2) So are you saying that you are going to start at 2500 and try to increase it by 100 cals per week? The best advice I can give in this area is to eat relatively calorie-dense fruits, such as bananas and dates as your staples. People who try to start out eating really water-rich fruits like oranges or grapes or watermelon run into stomach-capacity issues in the beginning, because you have to eat so much volume to get the cals you need. So eat the more water-rich fruits on the side rather than as the staples.
3) The answer to this question depends on how many calories you're eating. You're aiming for 10% of total calories or less from fat. This is an average over time, too, so not to worry if you have an occasional day that is over. Use a cronometer to start out... before long you'll have a routine down.
Another thing... Most people find that fruits don't digest well after fats and fat takes 12-24 hours to digest, so it's usually good to eat your fat as the last thing in the day and then you won't be eating any fruit until the next morning.
Best wishes! Have fun.
Thanks for the tips. I doubt I'll have trouble from a stomach capacity standpoint. I can eat a lotttttt of food. I can probably eat up to 4000 calories a day without any discomfort. I'm the guy at the dinner table who always steals other peoples' leftovers. I'm glad it's just water weight. Might as well eat til I'm full then!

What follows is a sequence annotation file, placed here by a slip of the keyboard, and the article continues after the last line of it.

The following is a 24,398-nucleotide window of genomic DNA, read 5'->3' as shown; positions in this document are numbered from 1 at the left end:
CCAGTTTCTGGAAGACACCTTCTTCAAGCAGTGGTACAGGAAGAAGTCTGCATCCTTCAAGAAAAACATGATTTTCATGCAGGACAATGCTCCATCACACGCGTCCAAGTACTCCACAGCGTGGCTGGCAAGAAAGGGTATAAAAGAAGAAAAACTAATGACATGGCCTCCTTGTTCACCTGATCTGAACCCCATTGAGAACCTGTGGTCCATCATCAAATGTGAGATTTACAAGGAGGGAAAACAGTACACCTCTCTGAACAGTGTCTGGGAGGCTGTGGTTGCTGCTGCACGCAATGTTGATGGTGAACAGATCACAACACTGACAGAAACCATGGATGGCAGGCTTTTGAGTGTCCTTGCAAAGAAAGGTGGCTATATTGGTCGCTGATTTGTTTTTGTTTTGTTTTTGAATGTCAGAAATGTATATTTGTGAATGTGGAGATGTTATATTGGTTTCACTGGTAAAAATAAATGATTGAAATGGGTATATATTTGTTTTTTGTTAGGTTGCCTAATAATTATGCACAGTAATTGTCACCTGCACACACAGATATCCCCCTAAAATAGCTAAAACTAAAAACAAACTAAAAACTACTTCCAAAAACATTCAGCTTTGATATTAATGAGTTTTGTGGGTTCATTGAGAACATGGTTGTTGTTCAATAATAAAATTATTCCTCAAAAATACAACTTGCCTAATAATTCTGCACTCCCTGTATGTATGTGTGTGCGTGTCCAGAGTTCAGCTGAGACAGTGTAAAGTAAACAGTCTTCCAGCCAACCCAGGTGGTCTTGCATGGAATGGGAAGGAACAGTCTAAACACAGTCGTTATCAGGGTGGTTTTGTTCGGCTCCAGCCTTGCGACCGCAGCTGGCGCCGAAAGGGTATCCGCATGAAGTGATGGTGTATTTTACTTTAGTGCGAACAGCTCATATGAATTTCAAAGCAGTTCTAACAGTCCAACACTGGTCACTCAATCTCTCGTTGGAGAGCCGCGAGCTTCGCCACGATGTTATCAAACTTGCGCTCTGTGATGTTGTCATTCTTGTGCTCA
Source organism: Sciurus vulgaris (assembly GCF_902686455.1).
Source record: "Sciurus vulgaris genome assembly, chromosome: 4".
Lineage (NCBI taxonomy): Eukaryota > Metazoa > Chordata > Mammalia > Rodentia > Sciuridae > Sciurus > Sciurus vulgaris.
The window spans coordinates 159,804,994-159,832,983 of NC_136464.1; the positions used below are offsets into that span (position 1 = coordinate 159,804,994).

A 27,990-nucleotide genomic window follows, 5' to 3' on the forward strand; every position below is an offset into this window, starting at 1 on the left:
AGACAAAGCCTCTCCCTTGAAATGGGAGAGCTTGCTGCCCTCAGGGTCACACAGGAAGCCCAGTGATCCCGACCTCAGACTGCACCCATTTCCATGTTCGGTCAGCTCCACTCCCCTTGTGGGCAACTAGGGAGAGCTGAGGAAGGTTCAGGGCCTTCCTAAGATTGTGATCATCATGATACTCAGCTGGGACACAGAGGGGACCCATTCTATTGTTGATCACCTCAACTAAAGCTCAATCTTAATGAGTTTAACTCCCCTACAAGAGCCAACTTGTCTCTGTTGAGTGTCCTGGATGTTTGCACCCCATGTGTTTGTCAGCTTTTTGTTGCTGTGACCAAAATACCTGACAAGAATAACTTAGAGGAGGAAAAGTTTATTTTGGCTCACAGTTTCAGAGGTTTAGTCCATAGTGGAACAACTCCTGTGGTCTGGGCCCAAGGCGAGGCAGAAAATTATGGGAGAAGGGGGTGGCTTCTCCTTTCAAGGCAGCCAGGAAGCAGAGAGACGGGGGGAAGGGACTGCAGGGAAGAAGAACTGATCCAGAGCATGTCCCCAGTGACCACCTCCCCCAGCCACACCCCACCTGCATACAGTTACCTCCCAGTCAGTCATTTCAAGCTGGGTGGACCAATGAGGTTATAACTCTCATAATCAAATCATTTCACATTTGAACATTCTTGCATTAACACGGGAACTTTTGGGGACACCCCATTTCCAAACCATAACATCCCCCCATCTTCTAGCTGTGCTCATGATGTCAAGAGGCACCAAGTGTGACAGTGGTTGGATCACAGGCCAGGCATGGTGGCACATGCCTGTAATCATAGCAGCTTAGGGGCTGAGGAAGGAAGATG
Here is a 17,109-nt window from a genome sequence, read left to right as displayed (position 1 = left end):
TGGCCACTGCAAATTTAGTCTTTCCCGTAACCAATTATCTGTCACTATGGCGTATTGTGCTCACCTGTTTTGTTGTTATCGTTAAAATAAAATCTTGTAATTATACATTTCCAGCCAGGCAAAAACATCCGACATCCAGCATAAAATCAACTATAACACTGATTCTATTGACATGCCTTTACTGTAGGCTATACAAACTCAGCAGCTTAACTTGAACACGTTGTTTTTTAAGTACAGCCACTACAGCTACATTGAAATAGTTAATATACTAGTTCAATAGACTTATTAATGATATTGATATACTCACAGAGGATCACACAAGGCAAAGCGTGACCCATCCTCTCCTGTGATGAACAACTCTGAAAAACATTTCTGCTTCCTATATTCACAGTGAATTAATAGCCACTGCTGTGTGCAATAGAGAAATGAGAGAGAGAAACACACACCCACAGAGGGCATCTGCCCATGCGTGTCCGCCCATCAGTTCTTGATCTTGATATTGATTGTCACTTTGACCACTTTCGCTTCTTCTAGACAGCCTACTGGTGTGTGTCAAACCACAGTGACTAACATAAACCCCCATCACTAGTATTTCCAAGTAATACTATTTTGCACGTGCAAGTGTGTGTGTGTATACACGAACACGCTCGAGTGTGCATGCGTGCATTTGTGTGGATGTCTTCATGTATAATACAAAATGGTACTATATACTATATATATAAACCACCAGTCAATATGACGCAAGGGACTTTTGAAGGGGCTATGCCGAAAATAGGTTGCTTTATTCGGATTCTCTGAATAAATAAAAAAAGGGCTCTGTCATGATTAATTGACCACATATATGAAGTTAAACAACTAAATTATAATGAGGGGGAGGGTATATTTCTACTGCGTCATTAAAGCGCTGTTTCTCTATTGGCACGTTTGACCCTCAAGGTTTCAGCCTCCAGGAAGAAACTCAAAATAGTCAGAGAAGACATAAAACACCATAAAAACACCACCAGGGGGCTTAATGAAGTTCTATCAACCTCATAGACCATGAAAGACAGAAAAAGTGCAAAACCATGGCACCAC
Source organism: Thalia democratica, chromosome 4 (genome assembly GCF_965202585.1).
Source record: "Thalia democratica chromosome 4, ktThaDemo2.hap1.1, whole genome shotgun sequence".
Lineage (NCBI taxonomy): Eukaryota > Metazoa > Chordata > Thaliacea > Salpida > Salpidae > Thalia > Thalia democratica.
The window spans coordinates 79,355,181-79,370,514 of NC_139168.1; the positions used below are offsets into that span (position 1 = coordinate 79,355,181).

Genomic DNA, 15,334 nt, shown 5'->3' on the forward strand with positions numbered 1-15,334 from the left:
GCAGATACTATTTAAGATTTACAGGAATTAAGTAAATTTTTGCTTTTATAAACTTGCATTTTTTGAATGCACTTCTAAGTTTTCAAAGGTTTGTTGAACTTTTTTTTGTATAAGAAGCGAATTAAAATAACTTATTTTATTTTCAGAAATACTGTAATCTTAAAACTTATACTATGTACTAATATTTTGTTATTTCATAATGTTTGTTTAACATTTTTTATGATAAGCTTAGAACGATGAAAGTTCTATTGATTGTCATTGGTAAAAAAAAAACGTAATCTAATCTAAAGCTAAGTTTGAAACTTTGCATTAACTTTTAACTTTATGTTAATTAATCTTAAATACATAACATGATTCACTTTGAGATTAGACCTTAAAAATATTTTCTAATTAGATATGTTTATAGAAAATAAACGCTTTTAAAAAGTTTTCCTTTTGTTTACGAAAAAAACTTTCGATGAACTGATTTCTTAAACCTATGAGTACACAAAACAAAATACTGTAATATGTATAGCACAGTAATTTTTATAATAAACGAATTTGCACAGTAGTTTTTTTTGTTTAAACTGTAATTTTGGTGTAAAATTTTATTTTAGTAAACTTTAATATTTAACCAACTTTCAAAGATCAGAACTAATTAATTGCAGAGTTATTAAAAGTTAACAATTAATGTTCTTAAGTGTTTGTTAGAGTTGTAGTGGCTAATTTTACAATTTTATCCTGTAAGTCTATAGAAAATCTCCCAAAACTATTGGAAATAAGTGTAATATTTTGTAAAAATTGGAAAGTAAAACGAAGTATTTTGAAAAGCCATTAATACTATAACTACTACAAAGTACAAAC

I knew about the 'staple foods' concept. Right now, I'm using dates, bananas, raisins (dehydrated fruit OK?), potatoes, corn, bazmati rice, oatmeal, and legumes as my caloric staples...in that order. Aside from that, I just get a variety of economical fruits (including a lot of frozen berries), greens, non-starchy veggies, and occasionally splurge on some overpriced (but really cool!) tropical fruitslike papaya and dragonfruit.
Thanks for the tip on fat 'timing'. I didn't know that. I had a handful of almonds in the middle of the day so I guess I'm in for a treat, haha.
Glad I could help. Sounds like a great start! Yes, eat to your heart's content. What a concept, eh? :)
I'd be cautious with the raisins. Dried fruit is hard on the teeth and the intestines. All the water is sucked out and our digestive system is designed for high water content stuff. Plus if they're not organic, you're getting a boatload of pesticides.